THE BELL from the old First Baptist Church has been placed in storage. (Jim McBain Photo)


WAKEFIELD — Ever since it was pulled from the rubble of the devastating fire that destroyed the First Baptist Church on Oct. 23, 2018, the old cast iron church bell has sat at the front of the vacant former church site at the corner of Common and Lafayette streets, a solemn reminder of the loss of one of Wakefield’s grandest houses of worship.   

On Tuesday, the bell was moved to a secure location in the garage that still sits on the site. The move signals the start of preparing the site for rebuilding the church. Fencing and a trailer are scheduled to arrive in the next week, with the official groundbreaking ceremony set for Sunday, March 19. 

First Baptist Church member Jim McBain talked about the significance of the bell. 

“In the fire, the bell fell into the basement and was found while debris was being moved,” he said. “At the time I had the excavator remove the bell off to the side and later to the front of the lot. The fire had damaged the bell causing a lot of crazing.” (Crazing is a phenomenon that produces a network of fine cracks on the surface.)  

“Since 2018, the bell has gone through stress and the crazing has turned to cracks,” McBain added. “There were also two pieces broken off the bell.”  

Unfortunately, one of the two larger pieces of the bell that broke off was inadvertently carted off to the dump with other debris from the fire. The remaining broken piece was moved into storage with the main bell. 

On Tuesday, a rigging company lifted the bell onto a flatbed then to a forklift in order to move the bell into the garage.  

“This is the first step and the start of the rebuild after four years of hard work by the church through tough economic and COVID times,” McBain said.  

He noted that the original plan was to locate the old bell on a podium on the corner outside the new church, but given it’s condition this will now be the topic of a future discussion. 

A house of worship for generations, home to a nursery school educating hundreds of children over the years and an important part of a classic New England downtown, the nearly 150-year-old First Baptist Church fell victim to lightning strikes on that fateful October night in 2018. 

A thunder storm rolled through town at about 7 p.m. on Tuesday, Oct. 23, 2018, andimmediately on the heels of a couple of lightning strikes, the Fire Departmentstarted receiving calls reporting that the church had been hit. Shortly thereafter, the church’s fire alarm system went off and sent a signal to the fire station. 

The first arriving Wakefield crew, led by Captain Paul Pronco, could see flames near the base of the steeple. They immediately started hitting that area with water and were preparing to bring a hose inside the church when the fire suddenly raced up the entire height of the 180-foot steeple. Captain Pronco quickly sounded a second alarm and then a third, in what ultimately became a 7-alarm fire.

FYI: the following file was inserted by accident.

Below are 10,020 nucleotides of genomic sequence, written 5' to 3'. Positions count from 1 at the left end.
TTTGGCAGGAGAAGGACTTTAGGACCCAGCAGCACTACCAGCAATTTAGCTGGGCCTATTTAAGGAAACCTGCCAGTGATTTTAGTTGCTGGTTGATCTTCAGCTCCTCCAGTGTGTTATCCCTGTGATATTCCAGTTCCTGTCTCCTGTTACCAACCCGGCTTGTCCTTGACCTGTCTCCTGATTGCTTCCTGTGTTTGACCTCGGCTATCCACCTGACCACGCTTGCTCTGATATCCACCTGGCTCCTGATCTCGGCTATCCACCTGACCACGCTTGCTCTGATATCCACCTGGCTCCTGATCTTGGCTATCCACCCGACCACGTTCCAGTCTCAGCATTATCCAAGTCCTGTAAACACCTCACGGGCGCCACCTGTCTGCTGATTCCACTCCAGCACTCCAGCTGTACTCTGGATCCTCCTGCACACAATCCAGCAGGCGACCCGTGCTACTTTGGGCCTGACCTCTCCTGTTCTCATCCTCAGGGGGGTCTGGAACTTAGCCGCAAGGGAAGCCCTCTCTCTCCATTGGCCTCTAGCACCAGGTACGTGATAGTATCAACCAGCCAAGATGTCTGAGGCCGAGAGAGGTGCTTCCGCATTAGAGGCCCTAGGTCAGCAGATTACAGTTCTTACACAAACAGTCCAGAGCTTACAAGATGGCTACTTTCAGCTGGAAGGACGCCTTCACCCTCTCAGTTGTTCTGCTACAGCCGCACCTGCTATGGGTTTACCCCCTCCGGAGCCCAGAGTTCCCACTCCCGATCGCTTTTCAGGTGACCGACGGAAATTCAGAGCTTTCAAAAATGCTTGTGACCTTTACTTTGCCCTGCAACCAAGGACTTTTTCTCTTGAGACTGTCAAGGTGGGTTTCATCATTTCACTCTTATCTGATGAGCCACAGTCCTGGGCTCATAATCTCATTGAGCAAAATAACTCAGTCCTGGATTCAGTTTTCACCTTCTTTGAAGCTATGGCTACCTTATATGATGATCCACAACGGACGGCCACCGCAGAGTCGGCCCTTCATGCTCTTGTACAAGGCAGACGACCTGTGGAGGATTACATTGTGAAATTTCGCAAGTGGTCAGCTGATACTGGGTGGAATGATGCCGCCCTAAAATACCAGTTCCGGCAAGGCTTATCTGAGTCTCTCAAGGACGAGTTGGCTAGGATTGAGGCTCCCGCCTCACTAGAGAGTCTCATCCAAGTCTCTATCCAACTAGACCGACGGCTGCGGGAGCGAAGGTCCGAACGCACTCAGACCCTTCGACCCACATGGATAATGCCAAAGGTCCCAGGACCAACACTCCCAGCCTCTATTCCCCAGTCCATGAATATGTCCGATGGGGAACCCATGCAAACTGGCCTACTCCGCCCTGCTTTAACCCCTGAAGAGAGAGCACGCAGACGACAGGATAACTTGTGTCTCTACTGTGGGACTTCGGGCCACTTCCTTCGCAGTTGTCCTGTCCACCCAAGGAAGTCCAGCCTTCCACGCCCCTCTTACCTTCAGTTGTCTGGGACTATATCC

THE BELL from the old First Baptist Church that was recovered from the 2018 fire has been moved as the site is prepared for rebuilding the church. (Mark Sardella Photo)

Fire Chief Michael Sullivan said at the time that once a steeple is involved, it is very hard to control a church fire. Older churches such as the First Baptist Church tend to have multiple ceilings including decorative false ceilings with voids between the ceilings and the roof. Once the fire gets into that space, Sullivan said, a fire can easily gain a lot of headway before firefighters can even see it or get at it. 

“There was just no stopping it once it got into that concealed ceiling space,” he said. 

In short order, Sullivan noted, the entire roof of the church was on fire. He said that the dry wood of the nearly 150-year-old church burned ferociously, giving off a high level of radiant heat. He said that the Artichokes restaurant building next door to the church was “steaming” from the heat and windows on the side of that building facing the church cracked. The vinyl siding on an out-building on the church property melted from the heat. 

There were three or four hours of active burning before firefighters were able to get the fire under control, and they remained there all night and into this morning fighting hot spots. 

Engines and ladder companies came from Reading, Stoneham, Melrose, Saugus, Woburn, Lynnfield, Malden, North Reading, Middleton, Burlington, Peabody, Winchester, Revere, Lynn, Danvers, Lexington and Salem. A total of 20 engines and seven ladder trucks were involved in fighting the fire. Wakefield Firefighter Daniel Paglia came in for high praise for the way he calmly orchestrated the movement of those companies. 

Sullivan called the church “a total loss. I don’t see how any part of the church could be saved.” He estimated the damage at at least $1 million. 

The church was not equipped with a sprinkler system, Sullivan said, noting that there had been no significant construction at the church in recent years that would have triggered the requirement to install sprinklers. Had there been sprinklers, Sullivan said, it might have slowed the flames somewhat but it still would have been a major fire due to the age of the church. Most churches in Wakefield do have sprinkler systems, he said. 

Sullivan said that firefighters used over 15 hydrants in the downtown area, Yale Avenue, Church Street and North Avenue. The DPW boosted water pressure to the area to help get more water on the fire. More than 100 firefighters dumped several million gallons of water onto the fire. 

The church was also home to the Tall Spire Nursery School, where hundreds of children began their education over the years.